Posts Tagged ‘Physics of Failure’

Improving Product Robustness 101

Improving product robustness is straightforward and difficult. Here’s how to do it.

Identify specific failure modes, prioritize them, and go after the biggest ones first. Failure modes can be identified through multiple sources. Warranty data is sometimes coded by failure mode (more precisely, symptom type), so start there. The number one failure mode in this type of data is typically “no problem found”, so be ready for it. Analysis of the actual products that come back is another good way. Returned product is routed to the appropriate engineer who analyzes it and enters the failure mode into a database. A formal design FMEA generates a list of prioritized failure modes through the risk priority number (RPN), where larger is more important. To do this, engineers are hauled into a room and a facilitator helps them come up with potential failure modes. One caution – the process can generate many failure modes, more than you can fix, so make the top five or ten go away and don’t argue the bottom fifty. It makes no sense to even talk about number eleven if you haven’t fixed the top ten. But the best way I have found to identify failure modes (problems) that are meaningful to the customer is to ask the technical services group for their top five things to fix. They will give you the right answer because they interact daily with customers who have broken product. They won’t expect you to listen to them (you never listened before), so surprise them by fixing one or two on their list. They will be grateful you listened (they’ll likely want to buy you coffee for the rest of your career) and your customers will notice.

Once failure modes are identified, define the physics of failure – why the product breaks. This is tough work and requires focused thought and analysis. If, when you break the product, it “looks like” the ones coming back from the field, you have defined the physics of failure. This is the same thing as replicating the problem in the lab. Once that’s defined, create an automated test rig or experimental setup that breaks the product in a way that captures the physics of failure. I call this test rig a robustness surrogate because it stands in for the actual failure mode seen in the field. The robustness surrogate should break the product as fast as possible while retaining the physics of failure so you can break it and fix it many times before product launch. The robustness surrogate should be designed to break the product within minutes, not hours or days – the faster the better.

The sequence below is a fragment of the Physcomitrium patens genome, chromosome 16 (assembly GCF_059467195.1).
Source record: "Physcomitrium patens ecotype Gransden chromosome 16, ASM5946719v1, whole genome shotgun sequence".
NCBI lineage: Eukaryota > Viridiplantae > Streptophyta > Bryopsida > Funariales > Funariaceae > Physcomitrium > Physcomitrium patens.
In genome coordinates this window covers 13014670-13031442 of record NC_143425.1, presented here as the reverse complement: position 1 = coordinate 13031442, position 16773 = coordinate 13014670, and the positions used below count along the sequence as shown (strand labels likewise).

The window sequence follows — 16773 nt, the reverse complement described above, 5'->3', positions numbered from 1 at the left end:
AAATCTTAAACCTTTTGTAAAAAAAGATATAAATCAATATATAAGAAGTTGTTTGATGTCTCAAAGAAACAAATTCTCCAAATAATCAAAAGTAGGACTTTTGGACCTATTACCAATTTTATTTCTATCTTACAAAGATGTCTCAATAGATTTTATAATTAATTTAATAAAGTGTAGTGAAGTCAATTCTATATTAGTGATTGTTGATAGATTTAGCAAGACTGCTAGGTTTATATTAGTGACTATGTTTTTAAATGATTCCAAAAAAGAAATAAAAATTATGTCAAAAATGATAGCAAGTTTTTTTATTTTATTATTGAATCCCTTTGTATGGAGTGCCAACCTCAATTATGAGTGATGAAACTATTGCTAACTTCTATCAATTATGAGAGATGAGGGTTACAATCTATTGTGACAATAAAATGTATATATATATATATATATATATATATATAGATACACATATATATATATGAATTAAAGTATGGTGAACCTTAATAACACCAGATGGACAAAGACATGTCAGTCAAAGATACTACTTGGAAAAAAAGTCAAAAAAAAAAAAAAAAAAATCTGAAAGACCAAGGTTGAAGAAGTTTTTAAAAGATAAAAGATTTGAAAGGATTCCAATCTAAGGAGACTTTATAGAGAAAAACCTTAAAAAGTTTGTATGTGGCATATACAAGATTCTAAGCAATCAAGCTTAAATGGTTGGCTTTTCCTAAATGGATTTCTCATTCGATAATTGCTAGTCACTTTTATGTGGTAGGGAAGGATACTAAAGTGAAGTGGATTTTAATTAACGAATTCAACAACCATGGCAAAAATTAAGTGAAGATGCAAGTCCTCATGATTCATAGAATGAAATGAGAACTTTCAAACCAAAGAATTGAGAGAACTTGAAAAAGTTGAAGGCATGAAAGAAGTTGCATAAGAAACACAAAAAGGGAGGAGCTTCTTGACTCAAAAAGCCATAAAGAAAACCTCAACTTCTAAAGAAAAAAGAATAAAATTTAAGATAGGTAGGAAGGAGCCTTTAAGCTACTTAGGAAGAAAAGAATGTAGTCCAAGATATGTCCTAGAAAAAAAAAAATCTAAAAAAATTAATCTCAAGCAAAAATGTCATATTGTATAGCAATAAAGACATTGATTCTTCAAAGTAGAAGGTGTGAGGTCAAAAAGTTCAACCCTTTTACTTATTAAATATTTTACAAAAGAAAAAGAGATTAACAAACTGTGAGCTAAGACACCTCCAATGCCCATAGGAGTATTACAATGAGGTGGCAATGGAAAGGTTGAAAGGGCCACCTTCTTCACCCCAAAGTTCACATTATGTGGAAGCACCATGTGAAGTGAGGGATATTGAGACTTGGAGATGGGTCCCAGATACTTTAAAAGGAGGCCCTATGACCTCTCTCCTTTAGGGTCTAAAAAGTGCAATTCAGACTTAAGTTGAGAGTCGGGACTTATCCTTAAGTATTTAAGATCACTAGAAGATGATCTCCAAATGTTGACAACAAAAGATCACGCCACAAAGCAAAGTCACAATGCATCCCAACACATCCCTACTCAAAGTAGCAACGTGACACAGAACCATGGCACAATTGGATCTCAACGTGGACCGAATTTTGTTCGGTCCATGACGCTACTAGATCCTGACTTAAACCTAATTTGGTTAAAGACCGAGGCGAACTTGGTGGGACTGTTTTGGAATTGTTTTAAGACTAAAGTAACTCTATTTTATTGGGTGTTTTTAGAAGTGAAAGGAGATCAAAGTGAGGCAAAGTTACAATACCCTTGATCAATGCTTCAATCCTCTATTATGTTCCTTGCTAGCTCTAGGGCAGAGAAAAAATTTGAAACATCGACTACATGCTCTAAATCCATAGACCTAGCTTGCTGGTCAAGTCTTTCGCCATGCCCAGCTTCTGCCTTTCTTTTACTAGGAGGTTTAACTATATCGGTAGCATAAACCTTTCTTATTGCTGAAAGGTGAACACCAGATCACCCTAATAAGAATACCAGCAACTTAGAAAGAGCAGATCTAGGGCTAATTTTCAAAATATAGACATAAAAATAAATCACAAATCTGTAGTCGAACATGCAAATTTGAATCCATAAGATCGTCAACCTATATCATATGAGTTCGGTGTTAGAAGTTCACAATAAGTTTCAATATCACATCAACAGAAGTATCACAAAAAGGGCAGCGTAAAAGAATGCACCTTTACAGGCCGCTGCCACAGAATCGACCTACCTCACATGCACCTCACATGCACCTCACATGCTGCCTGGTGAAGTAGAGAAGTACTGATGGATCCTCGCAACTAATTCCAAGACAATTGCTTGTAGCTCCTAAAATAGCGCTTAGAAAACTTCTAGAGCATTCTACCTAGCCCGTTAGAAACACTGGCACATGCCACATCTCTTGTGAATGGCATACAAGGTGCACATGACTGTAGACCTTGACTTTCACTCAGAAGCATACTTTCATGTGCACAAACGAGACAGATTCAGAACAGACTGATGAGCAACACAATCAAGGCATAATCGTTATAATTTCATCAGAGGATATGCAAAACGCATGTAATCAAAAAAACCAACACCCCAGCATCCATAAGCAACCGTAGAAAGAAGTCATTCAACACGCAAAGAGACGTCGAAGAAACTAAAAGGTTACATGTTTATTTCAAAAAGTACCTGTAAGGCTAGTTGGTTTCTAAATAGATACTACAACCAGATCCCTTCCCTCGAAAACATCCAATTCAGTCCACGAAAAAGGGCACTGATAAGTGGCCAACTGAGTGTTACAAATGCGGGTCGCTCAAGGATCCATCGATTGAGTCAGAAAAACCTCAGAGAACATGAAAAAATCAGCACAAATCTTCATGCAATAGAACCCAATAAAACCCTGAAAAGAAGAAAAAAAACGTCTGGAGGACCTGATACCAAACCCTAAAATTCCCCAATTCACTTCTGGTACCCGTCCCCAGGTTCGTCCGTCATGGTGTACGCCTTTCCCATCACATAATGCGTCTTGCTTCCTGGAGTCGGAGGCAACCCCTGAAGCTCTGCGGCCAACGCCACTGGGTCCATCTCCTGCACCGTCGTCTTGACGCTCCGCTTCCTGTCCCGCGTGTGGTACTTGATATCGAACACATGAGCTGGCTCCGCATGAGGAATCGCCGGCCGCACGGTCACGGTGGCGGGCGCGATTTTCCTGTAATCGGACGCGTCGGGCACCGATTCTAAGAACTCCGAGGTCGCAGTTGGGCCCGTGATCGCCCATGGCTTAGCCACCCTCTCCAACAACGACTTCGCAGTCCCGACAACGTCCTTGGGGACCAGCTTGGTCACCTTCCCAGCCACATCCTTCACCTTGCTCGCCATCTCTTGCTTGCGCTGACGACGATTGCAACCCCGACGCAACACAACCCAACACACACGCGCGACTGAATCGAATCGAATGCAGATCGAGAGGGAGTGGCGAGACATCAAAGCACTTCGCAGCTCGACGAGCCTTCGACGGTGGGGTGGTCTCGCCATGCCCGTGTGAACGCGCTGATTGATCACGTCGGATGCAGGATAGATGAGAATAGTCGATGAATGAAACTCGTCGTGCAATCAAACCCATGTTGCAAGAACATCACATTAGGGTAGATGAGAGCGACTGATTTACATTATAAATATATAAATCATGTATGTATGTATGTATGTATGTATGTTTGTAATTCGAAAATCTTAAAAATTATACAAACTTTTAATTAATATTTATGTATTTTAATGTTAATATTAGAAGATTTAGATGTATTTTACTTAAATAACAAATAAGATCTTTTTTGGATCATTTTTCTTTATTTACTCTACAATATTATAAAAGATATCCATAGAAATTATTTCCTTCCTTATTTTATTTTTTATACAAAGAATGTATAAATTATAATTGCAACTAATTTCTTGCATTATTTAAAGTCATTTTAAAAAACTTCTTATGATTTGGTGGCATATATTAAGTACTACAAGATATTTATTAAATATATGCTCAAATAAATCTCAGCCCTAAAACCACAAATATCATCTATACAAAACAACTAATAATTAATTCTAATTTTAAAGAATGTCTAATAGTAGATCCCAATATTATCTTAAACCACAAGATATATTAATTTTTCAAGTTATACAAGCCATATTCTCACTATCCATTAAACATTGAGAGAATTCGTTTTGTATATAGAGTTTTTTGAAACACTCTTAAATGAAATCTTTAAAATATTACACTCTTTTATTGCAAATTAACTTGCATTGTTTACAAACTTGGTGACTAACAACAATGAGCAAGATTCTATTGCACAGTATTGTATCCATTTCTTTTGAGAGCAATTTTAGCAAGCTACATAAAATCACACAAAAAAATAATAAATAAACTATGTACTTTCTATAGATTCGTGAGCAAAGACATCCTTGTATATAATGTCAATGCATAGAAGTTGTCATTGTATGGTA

To know if product robustness is improved, the baseline (or existing) design is broken on the robustness surrogate. The new design must survive longer on the robustness surrogate than the baseline design. The result is A/B data (baseline design/ new design) that is presented at the design review using a simple bar graph format which I call big-bar-little-bar. Keep improving robustness of the new design even if it outperforms the baseline design by a factor of ten – that’s not good enough for your customers.

Don’t stop improving robustness until you run out of time, and don’t stop if you meet the arbitrary MTBF specification. Customers like improved robustness, and in this case too much of a good thing is wonderful.

Using this method, I reduced warranty cost per unit by 75% over a five year period. It worked.

Mike Shipulski Mike Shipulski
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